Student Eligibility and Requirements

The Practicing Public Health in Region V community of practice (PPHRV CoP) is a virtual peer-to-peer learning opportunity for students completing a project with the RVPHTC. Participation in this programming is in addition to the work students do with their project sites.

Through regular webinar sessions and interactive discussions, students will learn how to: 

  • Apply professional development skills and techniques in an agency setting 
  • Develop a public health network of professional peers
  • Demonstrate the ability to connect public health theories to field practice

Student Responsibilities:

  1. Orientation: Attend the live Orientation webinar session.
  2. Surveys*: Complete four program evaluations: baseline, mid-point, post, and 1-year follow up.
  3. Professional Development: Participate in and complete the evaluation for three professional development webinar sessions.
  4. LinkedIn Group & Networking: Join the LinkedIn professional network page and actively participate in the dialogue.
  5. Complete a Deliverable*: Submit a deliverable (paper, poster, or presentation).

To receive a “Certificate of Completion,” students must complete the five (5) key pieces of the program, outlined to the left. Activities required to receive the student stipend are denoted with a *.

Student Eligibility: Additional Details

Graduate, doctoral, and undergraduate (juniors/seniors) students pursuing a degree in a health profession (e.g., public health, nursing, social work) are eligible.

U.S. citizens, non-citizen U.S. nationals, or foreign nationals holding a visa permitting permanent residence in the United States. Individuals on temporary or student visas are not eligible to receive federal funding under this award.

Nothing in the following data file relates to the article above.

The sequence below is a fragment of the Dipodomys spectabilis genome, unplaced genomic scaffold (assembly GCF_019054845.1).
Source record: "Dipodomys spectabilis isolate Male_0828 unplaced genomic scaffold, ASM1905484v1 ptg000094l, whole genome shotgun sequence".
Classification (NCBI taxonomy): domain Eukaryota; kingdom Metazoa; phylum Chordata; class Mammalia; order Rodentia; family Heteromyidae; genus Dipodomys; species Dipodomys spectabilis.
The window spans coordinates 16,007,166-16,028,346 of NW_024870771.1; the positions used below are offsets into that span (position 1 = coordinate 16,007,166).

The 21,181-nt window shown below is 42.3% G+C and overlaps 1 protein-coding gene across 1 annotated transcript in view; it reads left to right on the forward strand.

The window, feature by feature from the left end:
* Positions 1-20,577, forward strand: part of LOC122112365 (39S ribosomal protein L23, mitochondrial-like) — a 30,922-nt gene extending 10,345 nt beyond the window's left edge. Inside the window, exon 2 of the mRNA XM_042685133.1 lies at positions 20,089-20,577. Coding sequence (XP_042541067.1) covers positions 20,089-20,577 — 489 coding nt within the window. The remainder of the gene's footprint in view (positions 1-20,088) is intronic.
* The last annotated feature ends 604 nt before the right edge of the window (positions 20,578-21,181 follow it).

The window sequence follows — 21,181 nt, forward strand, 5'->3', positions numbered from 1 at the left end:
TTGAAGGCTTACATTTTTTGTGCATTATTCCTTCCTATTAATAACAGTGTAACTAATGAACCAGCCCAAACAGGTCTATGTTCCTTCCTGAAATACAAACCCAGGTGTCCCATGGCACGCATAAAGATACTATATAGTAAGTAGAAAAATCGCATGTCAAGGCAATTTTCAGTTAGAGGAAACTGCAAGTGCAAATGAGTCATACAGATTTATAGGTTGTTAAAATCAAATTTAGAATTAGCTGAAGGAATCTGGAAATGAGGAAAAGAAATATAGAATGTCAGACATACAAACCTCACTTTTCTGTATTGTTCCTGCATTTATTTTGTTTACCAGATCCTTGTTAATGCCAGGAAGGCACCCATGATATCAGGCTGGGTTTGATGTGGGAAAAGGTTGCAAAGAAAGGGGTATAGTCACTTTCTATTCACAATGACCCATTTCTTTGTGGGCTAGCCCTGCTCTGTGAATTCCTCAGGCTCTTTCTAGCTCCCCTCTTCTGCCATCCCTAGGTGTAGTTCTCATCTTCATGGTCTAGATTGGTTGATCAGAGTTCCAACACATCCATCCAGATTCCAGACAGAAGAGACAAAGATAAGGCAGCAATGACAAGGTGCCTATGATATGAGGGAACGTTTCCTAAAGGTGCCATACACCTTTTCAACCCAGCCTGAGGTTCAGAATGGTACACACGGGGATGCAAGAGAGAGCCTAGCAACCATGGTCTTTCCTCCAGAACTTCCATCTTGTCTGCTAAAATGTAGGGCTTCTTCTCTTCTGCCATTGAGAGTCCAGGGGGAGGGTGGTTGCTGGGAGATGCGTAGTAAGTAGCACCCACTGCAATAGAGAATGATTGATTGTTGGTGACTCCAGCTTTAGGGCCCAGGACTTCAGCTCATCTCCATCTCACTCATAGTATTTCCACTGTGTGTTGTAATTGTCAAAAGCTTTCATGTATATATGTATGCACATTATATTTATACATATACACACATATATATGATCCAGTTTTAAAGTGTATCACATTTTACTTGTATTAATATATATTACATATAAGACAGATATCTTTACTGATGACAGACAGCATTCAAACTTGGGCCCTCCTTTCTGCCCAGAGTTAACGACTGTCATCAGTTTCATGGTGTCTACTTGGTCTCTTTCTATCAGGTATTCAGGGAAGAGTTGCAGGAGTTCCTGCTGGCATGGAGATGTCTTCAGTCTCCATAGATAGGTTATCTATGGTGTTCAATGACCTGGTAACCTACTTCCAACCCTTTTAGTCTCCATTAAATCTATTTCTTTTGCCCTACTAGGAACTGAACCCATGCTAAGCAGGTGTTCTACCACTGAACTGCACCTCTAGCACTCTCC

Full- or part-time students can come from any academic institution in the region.

The same student cannot receive a stipend for more than one project.

Students in Region V who have secured and accepted an unpaid internship can apply for funding through the RVPHTC.

I [learned] a lot about program evaluation, supervision, professional boundaries, discipline in working from home, and being flexible in working through COVID-19.

Megan, The Ohio State University

Equitas Health Institute

Working with the Saginaw County Health Department I was provided the opportunity to work with many public health professionals and stakeholders in [the] County. My experience has expanded my professional network and improved my analytical, data interpretation, and interpersonal communication skills. I will certainly be able to take what I learned throughout my field placement and apply it to my future career.

Greg, Saginaw Valley State University

Saginaw County Health Department

It was the most influential role I’ve ever had in a project by initiating the literature review, performing the data analysis, and selecting the areas where I think MDH could have an impact. My input was valued and I, in turn, learned a great deal from my colleagues.

Roon, University of Minnesota, School of Public Health

Minnesota Department of Health